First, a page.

Since I started writing and performing my own stuff 20+ years ago, I’ve only done around seven or so cover tunes live or in the studio; and most of those were only done once. All but one of those (June’s “Lena Champagne”) got recorded and will be in the online sound files. The only two that got played more than once were two that I paired together into a medley to end the set with; kind of a ‘chaser’/treat for the audience, lol, after having survived an hour of fractured pop and no holds barred space rock/noise. It was fun to play, and I think we put our stamp on it as well; turning Pink Floyd’s “Set the Controls for the Heart of the Sun” from a multi-verse song in 4/4 time (a 3/3/2 feel) into a 1.5 verse abbreviation with pitch-shifted and echoed vocals done in 3/4 time which still retained a heavy psychedelic impact. Then we nestled it in between a rock-flavored impression of Miles Davis’ “All Blues”, already in a 3-based time signature (6/8), transposed to the key of A to start and end the number. Although not the best version we did (I had mis-set the vocal effects knobs in the dark and had to fix them mid-song), one night it was caught on video, seen above. Cover tunes are always a good option to keep in mind; whether for that extra song in the set, or as a learning tool to help you improve your playing and arranging skills.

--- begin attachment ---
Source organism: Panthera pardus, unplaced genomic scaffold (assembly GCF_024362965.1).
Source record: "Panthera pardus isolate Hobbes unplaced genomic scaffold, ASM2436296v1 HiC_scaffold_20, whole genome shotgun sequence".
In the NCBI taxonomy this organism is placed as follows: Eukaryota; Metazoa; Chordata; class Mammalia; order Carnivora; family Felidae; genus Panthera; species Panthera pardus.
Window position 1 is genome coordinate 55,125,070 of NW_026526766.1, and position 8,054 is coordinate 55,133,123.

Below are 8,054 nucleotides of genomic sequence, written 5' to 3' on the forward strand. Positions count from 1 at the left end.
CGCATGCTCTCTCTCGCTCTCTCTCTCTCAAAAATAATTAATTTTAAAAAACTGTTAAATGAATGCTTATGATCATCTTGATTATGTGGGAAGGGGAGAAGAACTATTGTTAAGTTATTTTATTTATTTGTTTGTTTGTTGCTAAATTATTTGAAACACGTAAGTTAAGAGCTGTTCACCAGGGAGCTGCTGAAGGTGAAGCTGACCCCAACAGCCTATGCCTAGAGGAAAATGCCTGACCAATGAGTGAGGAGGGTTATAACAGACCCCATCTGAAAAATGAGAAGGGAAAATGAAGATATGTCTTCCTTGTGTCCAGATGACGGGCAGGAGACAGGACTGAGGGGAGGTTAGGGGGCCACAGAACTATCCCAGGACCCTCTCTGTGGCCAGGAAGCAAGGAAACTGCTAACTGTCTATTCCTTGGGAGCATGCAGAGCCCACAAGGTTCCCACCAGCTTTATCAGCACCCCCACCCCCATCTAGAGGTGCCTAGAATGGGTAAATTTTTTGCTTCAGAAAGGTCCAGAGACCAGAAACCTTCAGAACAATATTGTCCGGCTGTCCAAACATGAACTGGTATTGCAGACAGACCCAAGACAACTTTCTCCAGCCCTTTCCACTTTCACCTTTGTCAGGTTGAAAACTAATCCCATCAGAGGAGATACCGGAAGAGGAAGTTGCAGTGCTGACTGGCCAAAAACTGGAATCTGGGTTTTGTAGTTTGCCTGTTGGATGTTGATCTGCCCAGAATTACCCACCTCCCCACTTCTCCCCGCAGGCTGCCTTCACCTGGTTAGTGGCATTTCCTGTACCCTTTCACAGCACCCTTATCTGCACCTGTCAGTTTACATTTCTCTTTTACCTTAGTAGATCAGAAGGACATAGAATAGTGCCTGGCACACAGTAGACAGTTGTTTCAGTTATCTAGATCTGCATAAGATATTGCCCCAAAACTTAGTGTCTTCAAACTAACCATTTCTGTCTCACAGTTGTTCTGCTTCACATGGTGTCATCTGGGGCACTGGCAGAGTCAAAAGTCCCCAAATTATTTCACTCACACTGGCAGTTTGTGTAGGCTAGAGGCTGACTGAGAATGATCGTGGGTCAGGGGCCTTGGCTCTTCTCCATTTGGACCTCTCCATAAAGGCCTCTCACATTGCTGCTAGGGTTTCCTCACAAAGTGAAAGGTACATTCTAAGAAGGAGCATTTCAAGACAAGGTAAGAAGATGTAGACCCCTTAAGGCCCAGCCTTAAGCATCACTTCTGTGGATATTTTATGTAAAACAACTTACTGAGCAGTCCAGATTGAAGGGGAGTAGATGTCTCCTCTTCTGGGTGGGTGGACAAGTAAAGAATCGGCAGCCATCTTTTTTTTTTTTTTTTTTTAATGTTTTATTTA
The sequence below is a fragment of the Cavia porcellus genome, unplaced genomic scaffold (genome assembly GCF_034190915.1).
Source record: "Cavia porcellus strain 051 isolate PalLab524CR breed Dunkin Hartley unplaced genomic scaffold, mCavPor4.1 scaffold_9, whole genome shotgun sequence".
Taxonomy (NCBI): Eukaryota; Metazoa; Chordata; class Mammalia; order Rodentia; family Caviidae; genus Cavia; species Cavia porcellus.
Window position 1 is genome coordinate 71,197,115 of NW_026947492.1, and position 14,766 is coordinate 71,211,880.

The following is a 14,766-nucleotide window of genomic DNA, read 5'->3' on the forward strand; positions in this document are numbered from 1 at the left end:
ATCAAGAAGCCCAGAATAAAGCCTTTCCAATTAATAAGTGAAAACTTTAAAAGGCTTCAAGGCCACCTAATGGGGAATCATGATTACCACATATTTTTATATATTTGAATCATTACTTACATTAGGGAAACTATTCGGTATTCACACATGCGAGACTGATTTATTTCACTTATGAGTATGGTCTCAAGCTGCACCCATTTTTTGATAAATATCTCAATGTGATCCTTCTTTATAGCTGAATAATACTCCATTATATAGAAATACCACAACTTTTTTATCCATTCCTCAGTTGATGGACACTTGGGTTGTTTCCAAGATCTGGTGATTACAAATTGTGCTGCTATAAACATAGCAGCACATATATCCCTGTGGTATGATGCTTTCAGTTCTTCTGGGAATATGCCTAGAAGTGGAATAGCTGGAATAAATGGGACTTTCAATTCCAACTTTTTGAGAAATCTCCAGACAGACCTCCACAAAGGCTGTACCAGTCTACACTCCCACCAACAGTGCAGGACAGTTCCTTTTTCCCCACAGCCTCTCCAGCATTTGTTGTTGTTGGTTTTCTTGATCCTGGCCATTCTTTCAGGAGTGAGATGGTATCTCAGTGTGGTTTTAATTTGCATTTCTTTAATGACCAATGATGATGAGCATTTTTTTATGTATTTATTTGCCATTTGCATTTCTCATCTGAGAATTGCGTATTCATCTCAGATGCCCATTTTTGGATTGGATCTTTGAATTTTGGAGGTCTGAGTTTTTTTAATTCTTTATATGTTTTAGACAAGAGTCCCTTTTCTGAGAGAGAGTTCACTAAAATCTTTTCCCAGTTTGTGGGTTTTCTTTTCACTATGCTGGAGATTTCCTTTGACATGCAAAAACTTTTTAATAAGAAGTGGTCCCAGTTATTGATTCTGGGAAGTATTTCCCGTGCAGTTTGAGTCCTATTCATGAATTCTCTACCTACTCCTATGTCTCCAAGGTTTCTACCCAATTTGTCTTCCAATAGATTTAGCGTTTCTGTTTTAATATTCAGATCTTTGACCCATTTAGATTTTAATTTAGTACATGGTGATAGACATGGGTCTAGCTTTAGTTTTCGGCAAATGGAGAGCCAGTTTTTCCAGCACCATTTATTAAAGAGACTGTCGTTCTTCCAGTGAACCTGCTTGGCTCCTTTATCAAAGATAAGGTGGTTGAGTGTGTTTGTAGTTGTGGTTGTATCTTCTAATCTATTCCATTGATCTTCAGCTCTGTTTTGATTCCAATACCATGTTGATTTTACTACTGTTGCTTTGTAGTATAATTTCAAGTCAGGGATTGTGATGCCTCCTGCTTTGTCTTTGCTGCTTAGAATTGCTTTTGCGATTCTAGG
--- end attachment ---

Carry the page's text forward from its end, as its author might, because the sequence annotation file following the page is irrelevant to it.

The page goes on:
Some writers and lyricists have a muse; others just go solo or have a co-writer to bounce things off of and consider the process a much more practical and grounded affair than do the muse-poets. Some only write when inspiration strikes or they feel compelled to do so; others adhere to a schedule. For myself, I’ve found that the writing music bit has worked well using just about any method, but the writing of many lyrics and spoken word pieces has actually been a muse-assisted process, and I’ve never really been certain how much of it to attribute to the relationships first described by Robert Graves. But by sticking to the habit of writing lyrics and poems only when inspired, I didn’t burn out; forcing words or turning it into a rote process.